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North Korean-made designer jeans were to go on sale over the weekend at a department store in Sweden. But the store changed its mind and says it wants to avoid courting controversy through ties with the closed communist nation. On today's show, we talk with one of the NoKo Jeans entrepreneurs, Jacob Ohlsson who's now left holding the jeans, eleven hundred pairs to be exact.
MARCO WERMAN: I'm Marco Werman. This is The World. Just ahead the singers in an Indian chamber choir turn troubled pasts into a musical future. But first let's get back to today's Geo Quiz. It seems that this past weekend a Swedish department store was going to start selling jeans made in North Korea. The Noko jeans would have been a rarity in the West ? a product from one of the most closed countries in the world. We say would have because the store called Pub removed the jeans from its shelves just before they were to go on sale. Jacob Ohlsson is one of the three Swedish entrepreneurs who wanted to import Noko jeans. He's in Stockholm. Jacob are you surprised that this department store dropped the plan to sell these jeans?
JACOB OHLSSON: Not that surprised. It's become quite controversial project and I would have of course been happy if they'd removed some of the other products that has been produced in China or Pakistan etcetera.
WERMAN: What is, for you, the controversial part of selling North Korean made jeans in Stockholm?
OHLSSON: Well I mean I don't want to defend North Korea as a country. That's not the point. That's not why we were doing this. I mean the point is to break the isolation. And I think that most people who react negatively they dislike North Korea and therefore the associate us with them and therefore they dislike the jeans. But I mean our project is not a support project. It's a small push in a possible direction for an otherwise isolated state.
WERMAN: So take me back to the first time you sat down with your two entrepreneur friends and you all came up with this idea of making these North Korean jeans. Where did the idea come from?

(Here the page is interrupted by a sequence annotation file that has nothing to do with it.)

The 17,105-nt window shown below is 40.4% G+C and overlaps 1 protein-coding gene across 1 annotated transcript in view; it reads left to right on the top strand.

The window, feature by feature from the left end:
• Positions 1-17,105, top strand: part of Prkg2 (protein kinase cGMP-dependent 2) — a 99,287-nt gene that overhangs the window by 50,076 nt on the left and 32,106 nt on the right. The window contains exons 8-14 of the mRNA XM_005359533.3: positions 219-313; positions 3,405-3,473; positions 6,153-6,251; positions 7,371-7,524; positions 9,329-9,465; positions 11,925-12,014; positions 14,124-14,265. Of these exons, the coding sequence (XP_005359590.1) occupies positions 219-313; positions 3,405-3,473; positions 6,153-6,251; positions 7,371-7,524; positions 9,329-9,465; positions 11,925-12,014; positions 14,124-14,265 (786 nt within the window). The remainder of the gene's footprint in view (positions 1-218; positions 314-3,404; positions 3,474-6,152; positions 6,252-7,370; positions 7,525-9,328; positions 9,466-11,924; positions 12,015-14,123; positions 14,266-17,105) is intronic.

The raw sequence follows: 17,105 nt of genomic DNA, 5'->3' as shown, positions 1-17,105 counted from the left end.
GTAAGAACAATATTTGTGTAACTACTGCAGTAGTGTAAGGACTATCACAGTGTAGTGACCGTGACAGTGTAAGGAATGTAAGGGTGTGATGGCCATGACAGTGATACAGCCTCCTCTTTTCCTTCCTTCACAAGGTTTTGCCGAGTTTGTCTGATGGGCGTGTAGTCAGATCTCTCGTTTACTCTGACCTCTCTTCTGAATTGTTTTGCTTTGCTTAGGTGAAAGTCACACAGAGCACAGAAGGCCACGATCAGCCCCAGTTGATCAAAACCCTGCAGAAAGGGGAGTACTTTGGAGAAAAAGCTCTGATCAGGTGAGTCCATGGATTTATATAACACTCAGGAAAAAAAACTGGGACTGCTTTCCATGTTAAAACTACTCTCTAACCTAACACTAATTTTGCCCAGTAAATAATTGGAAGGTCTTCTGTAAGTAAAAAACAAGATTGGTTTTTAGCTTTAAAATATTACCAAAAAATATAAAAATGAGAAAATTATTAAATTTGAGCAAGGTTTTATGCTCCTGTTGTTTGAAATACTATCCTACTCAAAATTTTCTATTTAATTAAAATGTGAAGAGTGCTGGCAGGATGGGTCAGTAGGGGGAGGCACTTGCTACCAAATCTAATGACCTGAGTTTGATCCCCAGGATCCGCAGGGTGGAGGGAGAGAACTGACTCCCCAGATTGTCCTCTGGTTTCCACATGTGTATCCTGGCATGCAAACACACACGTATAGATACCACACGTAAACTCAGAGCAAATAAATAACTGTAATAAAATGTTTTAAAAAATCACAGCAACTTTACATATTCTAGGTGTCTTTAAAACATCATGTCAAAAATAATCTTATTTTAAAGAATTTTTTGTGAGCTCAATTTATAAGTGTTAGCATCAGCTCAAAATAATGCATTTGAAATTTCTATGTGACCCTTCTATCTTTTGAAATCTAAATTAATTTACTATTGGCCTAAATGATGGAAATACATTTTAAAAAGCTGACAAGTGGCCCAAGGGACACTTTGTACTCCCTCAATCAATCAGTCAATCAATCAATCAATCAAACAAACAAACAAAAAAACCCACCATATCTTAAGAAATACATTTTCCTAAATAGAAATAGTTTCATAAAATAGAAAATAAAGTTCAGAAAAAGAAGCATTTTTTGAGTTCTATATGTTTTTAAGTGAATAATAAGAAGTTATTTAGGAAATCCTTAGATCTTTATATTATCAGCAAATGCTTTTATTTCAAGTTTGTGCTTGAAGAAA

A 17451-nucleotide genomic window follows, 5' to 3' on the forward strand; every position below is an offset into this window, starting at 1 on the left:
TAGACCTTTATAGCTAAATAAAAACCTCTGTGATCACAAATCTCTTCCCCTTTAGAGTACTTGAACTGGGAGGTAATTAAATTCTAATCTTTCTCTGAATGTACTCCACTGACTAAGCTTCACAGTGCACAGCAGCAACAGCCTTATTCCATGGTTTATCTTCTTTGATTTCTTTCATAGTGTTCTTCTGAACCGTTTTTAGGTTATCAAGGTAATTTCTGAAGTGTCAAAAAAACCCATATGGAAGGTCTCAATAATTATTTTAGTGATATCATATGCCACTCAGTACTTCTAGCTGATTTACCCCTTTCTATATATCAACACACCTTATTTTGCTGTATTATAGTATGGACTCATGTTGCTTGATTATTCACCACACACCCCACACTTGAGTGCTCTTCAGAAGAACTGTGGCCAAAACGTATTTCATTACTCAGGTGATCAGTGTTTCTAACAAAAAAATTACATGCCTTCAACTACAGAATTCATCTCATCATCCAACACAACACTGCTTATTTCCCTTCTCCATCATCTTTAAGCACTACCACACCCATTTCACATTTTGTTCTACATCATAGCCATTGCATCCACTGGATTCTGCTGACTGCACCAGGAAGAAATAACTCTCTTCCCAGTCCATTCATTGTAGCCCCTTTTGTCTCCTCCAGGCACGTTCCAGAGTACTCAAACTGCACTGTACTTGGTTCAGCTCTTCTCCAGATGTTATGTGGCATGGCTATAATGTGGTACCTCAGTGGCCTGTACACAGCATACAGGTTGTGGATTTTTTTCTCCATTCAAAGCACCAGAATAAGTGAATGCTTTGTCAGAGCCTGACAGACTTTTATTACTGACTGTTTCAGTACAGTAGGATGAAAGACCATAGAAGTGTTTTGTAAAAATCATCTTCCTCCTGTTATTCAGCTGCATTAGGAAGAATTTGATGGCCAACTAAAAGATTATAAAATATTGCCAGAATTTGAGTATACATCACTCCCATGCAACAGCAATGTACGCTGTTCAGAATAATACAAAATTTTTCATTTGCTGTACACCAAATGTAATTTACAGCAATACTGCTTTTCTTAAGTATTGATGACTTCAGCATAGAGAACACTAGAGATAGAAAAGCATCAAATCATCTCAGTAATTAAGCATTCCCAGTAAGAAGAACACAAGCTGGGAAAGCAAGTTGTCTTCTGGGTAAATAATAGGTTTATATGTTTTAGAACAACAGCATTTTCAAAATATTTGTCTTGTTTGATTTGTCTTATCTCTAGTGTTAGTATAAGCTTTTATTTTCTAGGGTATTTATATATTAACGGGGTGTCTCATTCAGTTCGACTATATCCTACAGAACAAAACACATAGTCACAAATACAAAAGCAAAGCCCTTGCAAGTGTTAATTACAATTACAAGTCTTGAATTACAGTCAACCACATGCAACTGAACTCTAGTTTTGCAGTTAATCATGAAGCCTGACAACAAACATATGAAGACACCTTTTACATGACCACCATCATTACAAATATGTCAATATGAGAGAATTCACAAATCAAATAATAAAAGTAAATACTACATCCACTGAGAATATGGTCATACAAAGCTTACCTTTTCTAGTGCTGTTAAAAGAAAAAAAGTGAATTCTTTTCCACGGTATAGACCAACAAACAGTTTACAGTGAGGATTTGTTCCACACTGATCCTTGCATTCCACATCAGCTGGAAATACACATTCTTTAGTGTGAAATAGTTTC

OHLSSON: Well I mean we actually this is the first thing that happened was that we found this website that marketed North Korean products. And then like amongst all these products that it showcased there ? everything from potato starch to like ship building ? there was jeans. And this was the only product that we could identify ourselves with. So we sent the first e-mail and we didn't expect that we would ever follow through and actually do it but we just wanted to see if we could contact someone inside the country.
WERMAN: And where does your interest in North Korea come from?
OHLSSON: For me myself? I mean it's a dark spot on the map. You can't find any information on it and that was the interest. We wanted to know more.
WERMAN: Tell us where is the factory in North Korea where these jeans are made.
OHLSSON: We stayed at the factory during the whole production process. The factory is central Pyongyang.
WERMAN: Alright well Pyongyang by the way listeners is the answer to our Geo Quiz today. I've got to say it also feels like part of a thrill potentially for consumers in buying these jeans which they now can't buy is to own something sort of forbidden from a rogue state. But that also seems like you're capitalizing on the less than savory situation in North Korea.
OHLSSON: Yeah, yeah, yeah. I understand what you're saying and I know that some people react to this. But I mean that's not the consumer that we want. Our consumer that we want is someone who has followed this whole process struggling to get this product. That's the buyer that we are looking for.
WERMAN: And how many pairs of jeans do you have right now in your inventory that you've got to get rid of somehow?
OHLSSON: We have about 1100 we need to sell before December otherwise we'll go bankrupt.
WERMAN: You've got 1100 pairs of North Korean jeans. How will you sell them?
OHLSSON; Yeah, yeah, yeah. I mean it's not so much a question about selling them but finding the person that we think should buy the jeans. Someone who understands the complexity of this project and who thinks it's a good cause. Not someone who thinks it's a trendy fashion product. I mean that's completely uninteresting. At least for us.
WERMAN: But you stand by your product right? I mean you're wearing a pair of those jeans right now.
OHLSSON: Yes of course.
WERMAN: How do they feel?
OHLSSON: Comfy. And 1100 means it's a really, really, really small step. But for a country where only like a few hundred foreigners a year come in and out, this is really important. Huge I think.
WERMAN: Jacob Ohlsson one of the three Noko jeans founders speaking with us from Stockholm. Thank you very much.
OHLSSON: Thank you.